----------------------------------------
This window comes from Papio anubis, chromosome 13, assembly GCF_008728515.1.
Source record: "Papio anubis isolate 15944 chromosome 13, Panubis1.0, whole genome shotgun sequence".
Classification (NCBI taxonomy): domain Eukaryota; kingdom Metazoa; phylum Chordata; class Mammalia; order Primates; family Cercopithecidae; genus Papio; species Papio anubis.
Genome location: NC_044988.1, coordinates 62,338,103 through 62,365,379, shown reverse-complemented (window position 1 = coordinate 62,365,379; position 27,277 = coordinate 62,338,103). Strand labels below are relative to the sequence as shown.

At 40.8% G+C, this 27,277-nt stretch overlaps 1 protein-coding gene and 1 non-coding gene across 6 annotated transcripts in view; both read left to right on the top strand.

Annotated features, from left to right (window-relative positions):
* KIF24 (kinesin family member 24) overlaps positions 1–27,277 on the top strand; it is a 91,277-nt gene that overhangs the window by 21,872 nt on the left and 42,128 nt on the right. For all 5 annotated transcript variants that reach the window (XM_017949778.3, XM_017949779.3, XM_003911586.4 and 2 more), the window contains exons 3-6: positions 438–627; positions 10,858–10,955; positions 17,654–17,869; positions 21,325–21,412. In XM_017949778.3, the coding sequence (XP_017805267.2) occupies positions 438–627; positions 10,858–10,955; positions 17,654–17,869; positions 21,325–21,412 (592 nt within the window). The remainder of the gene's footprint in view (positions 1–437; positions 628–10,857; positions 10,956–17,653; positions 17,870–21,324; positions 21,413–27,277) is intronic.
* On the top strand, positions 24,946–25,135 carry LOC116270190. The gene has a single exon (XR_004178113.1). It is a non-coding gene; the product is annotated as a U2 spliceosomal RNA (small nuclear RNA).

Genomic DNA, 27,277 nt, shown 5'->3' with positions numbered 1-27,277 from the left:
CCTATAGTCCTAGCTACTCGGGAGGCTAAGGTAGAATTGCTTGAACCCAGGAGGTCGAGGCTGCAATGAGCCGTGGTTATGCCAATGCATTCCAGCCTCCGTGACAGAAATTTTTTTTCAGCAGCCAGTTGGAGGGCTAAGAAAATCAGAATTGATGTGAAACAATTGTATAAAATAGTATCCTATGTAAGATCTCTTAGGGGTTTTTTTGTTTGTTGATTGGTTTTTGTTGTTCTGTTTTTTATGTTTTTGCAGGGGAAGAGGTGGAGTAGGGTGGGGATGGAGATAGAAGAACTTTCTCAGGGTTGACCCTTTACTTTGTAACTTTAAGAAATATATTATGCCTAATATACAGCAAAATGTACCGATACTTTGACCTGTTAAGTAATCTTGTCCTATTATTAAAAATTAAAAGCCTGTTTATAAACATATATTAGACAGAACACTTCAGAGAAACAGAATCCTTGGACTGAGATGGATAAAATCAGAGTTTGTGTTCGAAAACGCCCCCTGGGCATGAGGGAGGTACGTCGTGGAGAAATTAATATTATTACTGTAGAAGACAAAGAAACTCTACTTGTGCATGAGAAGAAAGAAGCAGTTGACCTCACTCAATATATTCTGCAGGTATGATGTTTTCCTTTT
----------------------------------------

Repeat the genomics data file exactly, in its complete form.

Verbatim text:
This window comes from Papio anubis, chromosome 13, assembly GCF_008728515.1.
Source record: "Papio anubis isolate 15944 chromosome 13, Panubis1.0, whole genome shotgun sequence".
Classification (NCBI taxonomy): domain Eukaryota; kingdom Metazoa; phylum Chordata; class Mammalia; order Primates; family Cercopithecidae; genus Papio; species Papio anubis.
Genome location: NC_044988.1, coordinates 62,338,103 through 62,365,379, shown reverse-complemented (window position 1 = coordinate 62,365,379; position 27,277 = coordinate 62,338,103). Strand labels below are relative to the sequence as shown.

At 40.8% G+C, this 27,277-nt stretch overlaps 1 protein-coding gene and 1 non-coding gene across 6 annotated transcripts in view; both read left to right on the top strand.

Annotated features, from left to right (window-relative positions):
* KIF24 (kinesin family member 24) overlaps positions 1–27,277 on the top strand; it is a 91,277-nt gene that overhangs the window by 21,872 nt on the left and 42,128 nt on the right. For all 5 annotated transcript variants that reach the window (XM_017949778.3, XM_017949779.3, XM_003911586.4 and 2 more), the window contains exons 3-6: positions 438–627; positions 10,858–10,955; positions 17,654–17,869; positions 21,325–21,412. In XM_017949778.3, the coding sequence (XP_017805267.2) occupies positions 438–627; positions 10,858–10,955; positions 17,654–17,869; positions 21,325–21,412 (592 nt within the window). The remainder of the gene's footprint in view (positions 1–437; positions 628–10,857; positions 10,956–17,653; positions 17,870–21,324; positions 21,413–27,277) is intronic.
* On the top strand, positions 24,946–25,135 carry LOC116270190. The gene has a single exon (XR_004178113.1). It is a non-coding gene; the product is annotated as a U2 spliceosomal RNA (small nuclear RNA).

Genomic DNA, 27,277 nt, shown 5'->3' with positions numbered 1-27,277 from the left:
CCTATAGTCCTAGCTACTCGGGAGGCTAAGGTAGAATTGCTTGAACCCAGGAGGTCGAGGCTGCAATGAGCCGTGGTTATGCCAATGCATTCCAGCCTCCGTGACAGAAATTTTTTTTCAGCAGCCAGTTGGAGGGCTAAGAAAATCAGAATTGATGTGAAACAATTGTATAAAATAGTATCCTATGTAAGATCTCTTAGGGGTTTTTTTGTTTGTTGATTGGTTTTTGTTGTTCTGTTTTTTATGTTTTTGCAGGGGAAGAGGTGGAGTAGGGTGGGGATGGAGATAGAAGAACTTTCTCAGGGTTGACCCTTTACTTTGTAACTTTAAGAAATATATTATGCCTAATATACAGCAAAATGTACCGATACTTTGACCTGTTAAGTAATCTTGTCCTATTATTAAAAATTAAAAGCCTGTTTATAAACATATATTAGACAGAACACTTCAGAGAAACAGAATCCTTGGACTGAGATGGATAAAATCAGAGTTTGTGTTCGAAAACGCCCCCTGGGCATGAGGGAGGTACGTCGTGGAGAAATTAATATTATTACTGTAGAAGACAAAGAAACTCTACTTGTGCATGAGAAGAAAGAAGCAGTTGACCTCACTCAATATATTCTGCAGGTATGATGTTTTCCTTTT